“Again, the kingdom of heaven is like a merchant searching for fine pearls. When he finds a pearl of great price, he goes and sells all that he has and buys it.” (This Sunday’s Gospel Mt 13: 45)
When was the last time you revisited the story of your engagement with your spouse or children? My story starts with the saga of a young ex-seminarian casting back and forth indecisively like Shakespeare’s Hamlet. “I ask to be, or not to be… a priest, or a married man?” This was the constant refrain to my young adult song. After six years in the seminary, I left to discern whether or not the married state fit this fickle soul better than priesthood. After seven years adrift in the frightening world of dating, I found my pearl of great price.
I waited thirty-three years to discern a life’s course. Just any old way of popping the question wouldn’t do. Having purchased a hard cover Bible, and book-marking it to the passage quoted above (Matthew 13: 45), I wrapped it, along with a much smaller package. Next, I arranged a “mystery date,” in which Lisa was told only what to pack in an overnight bag. I picked her up after work, and drove the hundred miles to the exact place where we had originally uttered the words, “I love you,” to one another.
When the moment arrived, I handed her the Bible and asked her to read aloud the section that was book-marked and highlighted. After she finished reading Matthew 13: 45, she unwrapped the second, tiny package. My heart pounded in my ears as she tore through tape and paper to find a single pearl mounted on a gold chain. Fortunately, Lisa was pretty good at deciphering a metaphor. After an impossibly long, and pregnant pause, she responded in the language of her Filipino ancestors, “Magpakasal sa iyo.” “Yes, I will marry you.”
If this were a movie, the next thing you know, (depending upon the rating of it I guess), the movie credits would be rolling as our main characters went off to lead a blissful life together. Pretty romantic huh?
In a love story, Hollywood generally gets the “pearl” part of Matthew 13:45 right. What is harder to grasp is the “selling everything to buy it” part of the parable. Dostoyevsky once wrote that “Love in dreams” is a beautiful and magnificent thing to contemplate. Love in real life is “a harsh and dreadful thing.”
While my relationship with Lisa has been anything but harsh and dreadful, from time-to-time, that pearl of great price had to be repurchased at the cost of blood, sweat, tears, and egos surrendered. The good marriages I have had the privilege of observing up close and personal have more in common with the “Indiana Jones” swashbuckling adventure kinds of movies than the “Toby McGuire” tissue soakers. At some point, every marriage calls a spouse to fill the role of the hero. And once in awhile, if we were honest, each of us could acknowledge that we have played the role of the villain.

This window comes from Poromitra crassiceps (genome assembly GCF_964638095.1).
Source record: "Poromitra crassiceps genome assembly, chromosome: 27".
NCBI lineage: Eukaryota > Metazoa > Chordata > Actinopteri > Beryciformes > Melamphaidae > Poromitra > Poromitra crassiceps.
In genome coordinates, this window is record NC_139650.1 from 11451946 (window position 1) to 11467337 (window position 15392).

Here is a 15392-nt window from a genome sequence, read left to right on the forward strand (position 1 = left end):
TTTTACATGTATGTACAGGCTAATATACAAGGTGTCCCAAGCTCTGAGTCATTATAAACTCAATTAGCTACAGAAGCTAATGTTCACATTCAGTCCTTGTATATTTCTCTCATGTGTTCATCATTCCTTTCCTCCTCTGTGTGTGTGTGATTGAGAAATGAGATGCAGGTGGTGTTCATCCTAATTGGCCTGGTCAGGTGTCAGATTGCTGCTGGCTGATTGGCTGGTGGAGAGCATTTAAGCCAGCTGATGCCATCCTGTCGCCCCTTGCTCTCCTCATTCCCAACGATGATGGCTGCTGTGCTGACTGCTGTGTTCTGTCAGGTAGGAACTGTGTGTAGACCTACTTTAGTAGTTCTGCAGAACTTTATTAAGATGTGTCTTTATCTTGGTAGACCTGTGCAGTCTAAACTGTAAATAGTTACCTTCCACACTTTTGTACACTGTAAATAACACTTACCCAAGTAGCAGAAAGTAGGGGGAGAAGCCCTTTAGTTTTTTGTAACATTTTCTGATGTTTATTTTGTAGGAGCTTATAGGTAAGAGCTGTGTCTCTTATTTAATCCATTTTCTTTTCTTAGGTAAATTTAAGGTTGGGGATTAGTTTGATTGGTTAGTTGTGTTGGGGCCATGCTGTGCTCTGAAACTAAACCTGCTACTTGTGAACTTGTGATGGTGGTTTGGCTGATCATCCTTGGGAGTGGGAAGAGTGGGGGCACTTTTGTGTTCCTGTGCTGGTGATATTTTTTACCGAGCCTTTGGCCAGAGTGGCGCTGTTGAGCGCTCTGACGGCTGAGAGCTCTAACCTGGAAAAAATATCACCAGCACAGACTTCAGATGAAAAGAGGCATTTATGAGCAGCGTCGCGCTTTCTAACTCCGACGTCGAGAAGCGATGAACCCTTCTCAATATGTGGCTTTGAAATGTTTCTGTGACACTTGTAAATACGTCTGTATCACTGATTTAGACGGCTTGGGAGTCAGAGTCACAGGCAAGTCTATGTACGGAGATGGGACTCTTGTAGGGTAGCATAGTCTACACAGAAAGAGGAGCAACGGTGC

Marriage, like religious vows, or ordination requires a person to “sell everything.” It is precisely in the all-encompassing self-donation where the genius of this sacrament comes in. At some point in married life, a spouse looks across the table and sees a person that in some respect is not as compatible as once imagined. At some point for most of us, we will wake up one day to find ourselves mired in some relational tar pit. The quagmire’s name might be one of the old standards: finances, parenting styles, or intimate relations. It could be almost anything.
Uncomfortable though they may be, these moments are the royal road to a more profound intimacy and self-transcendence. It is precisely in these conundrums where Christ looks you square in the face and says, “Are you ready to sell everything all over again?” In other words, are you willing to put it all on the line and to become more than who you currently are? Will you develop a more rich and differentiated self in order to love this person with whom you have cast your life? Or will you secretly stash away some of your holdings and defend your right to be who you have always been? Will you demand that your spouse do all the changing and accommodating?
If your vowed life is beginning to feel a little stale and passionless, are you willing to set out on the hero’s (or heroine’s) journey? Are you willing to ask yourself this question: “Where am I holding back?” There is only one way to re-purchase the pearl of great price. Are you willing to sell everything all over again?